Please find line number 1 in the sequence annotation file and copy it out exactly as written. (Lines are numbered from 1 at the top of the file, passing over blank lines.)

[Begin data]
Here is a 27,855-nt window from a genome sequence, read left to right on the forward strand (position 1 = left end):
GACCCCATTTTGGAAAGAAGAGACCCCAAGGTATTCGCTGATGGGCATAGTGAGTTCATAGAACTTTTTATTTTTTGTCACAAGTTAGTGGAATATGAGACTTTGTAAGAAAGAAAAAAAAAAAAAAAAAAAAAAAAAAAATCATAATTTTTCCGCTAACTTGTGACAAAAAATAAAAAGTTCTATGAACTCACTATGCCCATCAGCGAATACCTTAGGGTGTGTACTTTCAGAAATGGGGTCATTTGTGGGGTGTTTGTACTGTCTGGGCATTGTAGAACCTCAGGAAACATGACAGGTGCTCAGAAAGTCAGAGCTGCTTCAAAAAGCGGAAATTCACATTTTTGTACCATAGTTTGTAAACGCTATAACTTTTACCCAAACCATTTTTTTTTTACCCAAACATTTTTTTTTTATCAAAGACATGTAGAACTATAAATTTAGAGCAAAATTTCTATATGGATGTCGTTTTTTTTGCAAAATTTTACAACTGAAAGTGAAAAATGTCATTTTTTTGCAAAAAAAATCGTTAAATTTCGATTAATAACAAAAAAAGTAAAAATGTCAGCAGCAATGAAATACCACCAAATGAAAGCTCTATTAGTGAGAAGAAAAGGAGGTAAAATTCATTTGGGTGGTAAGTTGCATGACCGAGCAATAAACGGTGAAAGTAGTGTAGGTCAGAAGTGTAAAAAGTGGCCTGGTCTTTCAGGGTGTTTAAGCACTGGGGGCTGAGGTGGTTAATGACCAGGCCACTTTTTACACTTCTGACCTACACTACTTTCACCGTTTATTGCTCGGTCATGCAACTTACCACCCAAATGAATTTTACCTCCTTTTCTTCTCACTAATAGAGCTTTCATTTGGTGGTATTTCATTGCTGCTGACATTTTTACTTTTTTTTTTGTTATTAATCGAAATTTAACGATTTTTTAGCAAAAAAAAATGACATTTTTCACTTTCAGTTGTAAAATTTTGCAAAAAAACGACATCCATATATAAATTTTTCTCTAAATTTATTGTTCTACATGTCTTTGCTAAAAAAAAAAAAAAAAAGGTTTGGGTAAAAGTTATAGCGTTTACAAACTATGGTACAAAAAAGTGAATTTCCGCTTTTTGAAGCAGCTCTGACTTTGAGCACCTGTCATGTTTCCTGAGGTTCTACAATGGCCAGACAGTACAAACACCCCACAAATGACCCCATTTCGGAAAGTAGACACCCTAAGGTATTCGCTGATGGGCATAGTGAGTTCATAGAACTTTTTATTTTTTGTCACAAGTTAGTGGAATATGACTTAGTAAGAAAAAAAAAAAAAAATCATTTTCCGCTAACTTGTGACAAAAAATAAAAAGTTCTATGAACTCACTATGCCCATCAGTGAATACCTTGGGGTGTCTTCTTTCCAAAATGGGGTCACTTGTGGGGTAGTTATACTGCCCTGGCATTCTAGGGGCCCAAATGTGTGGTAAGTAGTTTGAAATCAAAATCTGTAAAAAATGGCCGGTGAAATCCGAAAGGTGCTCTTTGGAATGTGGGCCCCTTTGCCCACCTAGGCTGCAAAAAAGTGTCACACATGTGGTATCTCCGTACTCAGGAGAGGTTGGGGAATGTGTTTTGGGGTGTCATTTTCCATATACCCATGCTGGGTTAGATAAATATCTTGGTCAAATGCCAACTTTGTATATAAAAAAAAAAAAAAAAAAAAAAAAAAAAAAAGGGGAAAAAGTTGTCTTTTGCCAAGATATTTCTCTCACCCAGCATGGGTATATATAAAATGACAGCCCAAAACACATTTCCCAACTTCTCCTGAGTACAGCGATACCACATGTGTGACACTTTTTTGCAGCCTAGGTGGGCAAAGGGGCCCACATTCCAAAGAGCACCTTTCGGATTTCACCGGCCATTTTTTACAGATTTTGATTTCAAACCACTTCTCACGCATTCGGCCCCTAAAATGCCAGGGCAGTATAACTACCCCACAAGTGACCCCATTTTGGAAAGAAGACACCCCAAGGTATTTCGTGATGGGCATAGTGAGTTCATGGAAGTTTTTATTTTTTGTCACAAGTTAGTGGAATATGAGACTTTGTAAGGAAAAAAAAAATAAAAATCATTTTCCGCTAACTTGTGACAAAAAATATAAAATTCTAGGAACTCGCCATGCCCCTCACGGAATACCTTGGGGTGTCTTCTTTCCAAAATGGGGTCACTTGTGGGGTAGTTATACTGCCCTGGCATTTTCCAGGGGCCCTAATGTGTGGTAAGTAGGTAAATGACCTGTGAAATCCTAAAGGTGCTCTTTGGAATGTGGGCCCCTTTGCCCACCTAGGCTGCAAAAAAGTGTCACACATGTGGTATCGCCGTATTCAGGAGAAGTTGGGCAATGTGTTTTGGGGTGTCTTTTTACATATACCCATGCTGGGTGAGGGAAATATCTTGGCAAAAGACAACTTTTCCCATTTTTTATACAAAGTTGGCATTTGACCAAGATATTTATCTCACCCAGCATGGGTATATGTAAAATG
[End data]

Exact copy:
Here is a 27,855-nt window from a genome sequence, read left to right on the forward strand (position 1 = left end):